Compared to a cheaply made wrenches of this type, there is almost no “wiggle” in jaws once they are set, and that means fewer rounded heads and more dependable tightening.

There isn’t much to complain about with this set, and the biggest problem, the storage tray, shouldn’t even cause a blink. The tray is an added convenience, and works well in light duty situations, but it will not stand up to rough handling. Most will have a dedicated spot in a tool chest drawer for these.

Irwin adjustable wrench

For the serious user, the biggest concern is probably the rubberized grips, because they will wear and split over time. The grips are sturdy enough to last indefinitely for light use, and proper care and maintenance will keep them in good shape for even the most experienced users.

And if those grips do eventually split and come off, the metal handle underneath will still provide you with an ergonomic grip that will not slow you down.

If something does go wrong with this set of adjustable wrenches, it carries a full lifetime factory warranty, so you can trade in a broken or non-functional wrench for one in good working condition.

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#3 – Stanley 90-948 8 Inch Adjustable Wrench

Made of forged alloy steel, the Stanley adjustable wrench is designed to allow opening the jaws extra wide, accommodating nut sizes that are too big for some combination wrench sets to tackle.

Stanley products come with a limited lifetime warranty, and are great for use in many industries, including plumbing, automotive, or as a universal tool for the kitchen drawer.

The handle is designed to prevent the dual material grip from slipping, and materials used mean years of wear without worrying about the grip falling apart.

On the negative side, there is more movement in the jaws than is preferable, which could result in rounding of stuck bolts if the wrench is not snugged tightly to them before removal.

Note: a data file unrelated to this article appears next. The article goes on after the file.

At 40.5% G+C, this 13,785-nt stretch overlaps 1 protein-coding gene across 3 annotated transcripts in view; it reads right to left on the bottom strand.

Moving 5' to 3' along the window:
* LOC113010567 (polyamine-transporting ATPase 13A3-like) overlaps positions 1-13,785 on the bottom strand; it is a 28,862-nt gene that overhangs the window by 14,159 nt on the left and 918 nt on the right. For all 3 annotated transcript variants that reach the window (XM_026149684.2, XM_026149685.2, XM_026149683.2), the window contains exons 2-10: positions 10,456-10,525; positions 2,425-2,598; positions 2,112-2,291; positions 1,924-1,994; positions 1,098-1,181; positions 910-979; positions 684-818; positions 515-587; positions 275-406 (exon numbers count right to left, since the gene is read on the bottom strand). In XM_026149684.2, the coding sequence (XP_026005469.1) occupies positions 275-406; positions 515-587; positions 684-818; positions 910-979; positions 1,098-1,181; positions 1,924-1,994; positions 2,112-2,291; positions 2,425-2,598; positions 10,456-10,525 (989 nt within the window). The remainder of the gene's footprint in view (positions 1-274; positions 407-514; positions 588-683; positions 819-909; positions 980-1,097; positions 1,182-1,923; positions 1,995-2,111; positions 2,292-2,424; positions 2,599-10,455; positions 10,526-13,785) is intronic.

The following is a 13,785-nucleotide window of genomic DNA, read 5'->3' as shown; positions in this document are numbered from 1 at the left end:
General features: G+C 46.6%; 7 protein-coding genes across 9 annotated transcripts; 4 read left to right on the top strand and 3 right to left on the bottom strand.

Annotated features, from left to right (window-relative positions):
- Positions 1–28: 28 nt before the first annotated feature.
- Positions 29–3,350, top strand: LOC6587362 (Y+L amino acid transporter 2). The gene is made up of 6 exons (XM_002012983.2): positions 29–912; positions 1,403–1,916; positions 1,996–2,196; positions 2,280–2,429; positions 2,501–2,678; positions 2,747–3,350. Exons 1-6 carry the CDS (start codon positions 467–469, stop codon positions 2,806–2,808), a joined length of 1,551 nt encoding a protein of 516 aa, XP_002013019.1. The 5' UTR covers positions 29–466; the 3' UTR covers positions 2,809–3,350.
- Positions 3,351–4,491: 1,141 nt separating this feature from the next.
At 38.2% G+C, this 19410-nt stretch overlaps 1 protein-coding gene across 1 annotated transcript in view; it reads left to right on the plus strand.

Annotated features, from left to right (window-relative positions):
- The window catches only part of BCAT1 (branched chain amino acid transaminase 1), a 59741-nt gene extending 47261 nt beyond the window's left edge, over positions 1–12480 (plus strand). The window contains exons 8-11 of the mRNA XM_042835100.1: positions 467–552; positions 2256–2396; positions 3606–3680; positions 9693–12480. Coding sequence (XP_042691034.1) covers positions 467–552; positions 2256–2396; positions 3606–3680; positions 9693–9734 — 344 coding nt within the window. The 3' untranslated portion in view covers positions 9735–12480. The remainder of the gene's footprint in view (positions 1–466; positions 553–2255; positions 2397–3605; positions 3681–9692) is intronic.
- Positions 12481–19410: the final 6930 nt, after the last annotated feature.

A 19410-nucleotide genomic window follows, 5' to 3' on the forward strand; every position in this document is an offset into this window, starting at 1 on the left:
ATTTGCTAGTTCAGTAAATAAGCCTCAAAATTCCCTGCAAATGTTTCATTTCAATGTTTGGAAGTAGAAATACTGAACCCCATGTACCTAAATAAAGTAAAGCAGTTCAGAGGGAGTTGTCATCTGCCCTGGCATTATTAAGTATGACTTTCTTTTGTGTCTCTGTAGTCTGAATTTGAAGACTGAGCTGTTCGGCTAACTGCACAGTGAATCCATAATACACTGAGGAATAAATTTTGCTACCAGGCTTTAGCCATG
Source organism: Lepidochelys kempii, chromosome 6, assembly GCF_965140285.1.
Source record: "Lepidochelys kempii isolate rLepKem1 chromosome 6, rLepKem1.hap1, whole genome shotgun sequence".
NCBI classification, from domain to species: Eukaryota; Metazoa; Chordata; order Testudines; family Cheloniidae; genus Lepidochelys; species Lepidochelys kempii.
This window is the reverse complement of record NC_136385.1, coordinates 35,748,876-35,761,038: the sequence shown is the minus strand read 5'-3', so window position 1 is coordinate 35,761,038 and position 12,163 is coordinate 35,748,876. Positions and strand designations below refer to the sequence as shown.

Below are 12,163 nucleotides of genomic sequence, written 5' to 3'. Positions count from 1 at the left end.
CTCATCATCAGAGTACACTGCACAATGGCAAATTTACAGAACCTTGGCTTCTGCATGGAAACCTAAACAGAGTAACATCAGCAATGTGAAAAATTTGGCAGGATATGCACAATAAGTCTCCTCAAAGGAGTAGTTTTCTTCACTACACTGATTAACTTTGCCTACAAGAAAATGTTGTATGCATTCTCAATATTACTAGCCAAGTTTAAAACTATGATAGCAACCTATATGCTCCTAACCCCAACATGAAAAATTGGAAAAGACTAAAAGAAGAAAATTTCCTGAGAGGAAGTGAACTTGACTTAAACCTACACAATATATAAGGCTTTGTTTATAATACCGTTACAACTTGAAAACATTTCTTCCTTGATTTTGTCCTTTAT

The easy solution for this is to tighten the jaws with them already placed over the nut or bolt, ensuring a tighter grip and easier removal.

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3 thoughts on “3 Best Adjustable Wrenches to Add to Your Toolbox”

  1. I have no experience with the Channelock but love my Irwin Tools wrenches. They’re so much smoother than the Craftsman wrenches they replaced.

  2. My personal belief. Rigid adjustable wrench
    1) Made in America
    2) For rusted on nuts on heavy machinery they out preform any China made wrenches like Irwin
    3) they don’t break under extreme torque like Chanel Lock, or Crescent
    4) I’m a heavy equipment mechanic I have had all kinds of adjustable wrenches over 10 years and in the past 6 years I have never had to replace any of my Riged adjustable wrenches

  3. Agree. Most all of these testing groups seem to be testing under home conditions and not rugged usage. Rubber grips might be fine on Mama’s hands but busting fittings requiring heavy torque doesn’t work with rubber handles. The rubber also retains the grease, dirt and wear out prematurely. The Crescent is a go to for many years and RIDGID makes excellent tools. Don’t know ow Stanley rates anywhere near Crescent, Proto, SK.. is beyond me.